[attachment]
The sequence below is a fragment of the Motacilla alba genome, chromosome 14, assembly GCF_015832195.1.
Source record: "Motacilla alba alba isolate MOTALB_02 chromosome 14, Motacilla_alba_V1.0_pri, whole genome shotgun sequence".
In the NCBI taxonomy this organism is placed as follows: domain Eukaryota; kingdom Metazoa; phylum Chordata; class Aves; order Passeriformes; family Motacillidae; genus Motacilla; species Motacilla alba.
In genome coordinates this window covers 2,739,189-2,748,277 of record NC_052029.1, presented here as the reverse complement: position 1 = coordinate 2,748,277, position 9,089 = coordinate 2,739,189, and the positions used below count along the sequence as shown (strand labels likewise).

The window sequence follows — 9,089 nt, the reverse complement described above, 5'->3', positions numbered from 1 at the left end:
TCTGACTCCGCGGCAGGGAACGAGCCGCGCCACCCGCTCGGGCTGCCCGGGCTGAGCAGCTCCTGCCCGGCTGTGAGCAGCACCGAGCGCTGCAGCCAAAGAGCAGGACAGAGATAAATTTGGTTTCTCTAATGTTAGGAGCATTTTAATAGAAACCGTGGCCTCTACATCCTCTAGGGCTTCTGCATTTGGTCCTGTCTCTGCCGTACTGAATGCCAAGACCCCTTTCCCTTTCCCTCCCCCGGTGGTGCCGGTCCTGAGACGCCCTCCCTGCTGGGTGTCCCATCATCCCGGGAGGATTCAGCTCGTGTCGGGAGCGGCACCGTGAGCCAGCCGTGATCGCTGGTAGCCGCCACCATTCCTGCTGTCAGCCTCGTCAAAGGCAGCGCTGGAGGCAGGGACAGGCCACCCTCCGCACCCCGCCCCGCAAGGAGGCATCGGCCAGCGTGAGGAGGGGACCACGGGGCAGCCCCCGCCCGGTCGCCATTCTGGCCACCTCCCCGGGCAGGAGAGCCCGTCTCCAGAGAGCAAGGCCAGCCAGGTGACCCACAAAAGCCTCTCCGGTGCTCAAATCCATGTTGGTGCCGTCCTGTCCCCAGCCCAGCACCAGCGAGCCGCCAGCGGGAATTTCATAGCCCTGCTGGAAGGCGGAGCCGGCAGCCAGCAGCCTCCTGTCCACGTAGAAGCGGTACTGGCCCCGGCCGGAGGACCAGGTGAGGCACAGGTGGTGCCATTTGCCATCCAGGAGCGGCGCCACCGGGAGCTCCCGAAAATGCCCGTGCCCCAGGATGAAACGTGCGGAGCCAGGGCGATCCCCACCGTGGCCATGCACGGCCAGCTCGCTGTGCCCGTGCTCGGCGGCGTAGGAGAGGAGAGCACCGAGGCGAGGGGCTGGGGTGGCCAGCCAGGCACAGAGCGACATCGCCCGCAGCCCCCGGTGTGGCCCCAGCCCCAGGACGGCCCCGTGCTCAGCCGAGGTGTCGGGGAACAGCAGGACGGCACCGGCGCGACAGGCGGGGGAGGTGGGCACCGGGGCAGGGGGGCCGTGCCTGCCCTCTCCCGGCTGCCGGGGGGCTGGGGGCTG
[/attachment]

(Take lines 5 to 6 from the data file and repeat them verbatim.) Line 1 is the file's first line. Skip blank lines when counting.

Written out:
The window sequence follows — 9,089 nt, the reverse complement described above, 5'->3', positions numbered from 1 at the left end:
TCTGACTCCGCGGCAGGGAACGAGCCGCGCCACCCGCTCGGGCTGCCCGGGCTGAGCAGCTCCTGCCCGGCTGTGAGCAGCACCGAGCGCTGCAGCCAAAGAGCAGGACAGAGATAAATTTGGTTTCTCTAATGTTAGGAGCATTTTAATAGAAACCGTGGCCTCTACATCCTCTAGGGCTTCTGCATTTGGTCCTGTCTCTGCCGTACTGAATGCCAAGACCCCTTTCCCTTTCCCTCCCCCGGTGGTGCCGGTCCTGAGACGCCCTCCCTGCTGGGTGTCCCATCATCCCGGGAGGATTCAGCTCGTGTCGGGAGCGGCACCGTGAGCCAGCCGTGATCGCTGGTAGCCGCCACCATTCCTGCTGTCAGCCTCGTCAAAGGCAGCGCTGGAGGCAGGGACAGGCCACCCTCCGCACCCCGCCCCGCAAGGAGGCATCGGCCAGCGTGAGGAGGGGACCACGGGGCAGCCCCCGCCCGGTCGCCATTCTGGCCACCTCCCCGGGCAGGAGAGCCCGTCTCCAGAGAGCAAGGCCAGCCAGGTGACCCACAAAAGCCTCTCCGGTGCTCAAATCCATGTTGGTGCCGTCCTGTCCCCAGCCCAGCACCAGCGAGCCGCCAGCGGGAATTTCATAGCCCTGCTGGAAGGCGGAGCCGGCAGCCAGCAGCCTCCTGTCCACGTAGAAGCGGTACTGGCCCCGGCCGGAGGACCAGGTGAGGCACAGGTGGTGCCATTTGCCATCCAGGAGCGGCGCCACCGGGAGCTCCCGAAAATGCCCGTGCCCCAGGATGAAACGTGCGGAGCCAGGGCGATCCCCACCGTGGCCATGCACGGCCAGCTCGCTGTGCCCGTGCTCGGCGGCGTAGGAGAGGAGAGCACCGAGGCGAGGGGCTGGGGTGGCCAGCCAGGCACAGAGCGACATCGCCCGCAGCCCCCGGTGTGGCCCCAGCCCCAGGACGGCCCCGTGCTCAGCCGAGGTGTCGGGGAACAGCAGGACGGCACCGGCGCGACAGGCGGGGGAGGTGGGCACCGGGGCAGGGGGGCCGTGCCTGCCCTCTCCCGGCTGCCGGGGGGCTGGGGGCTG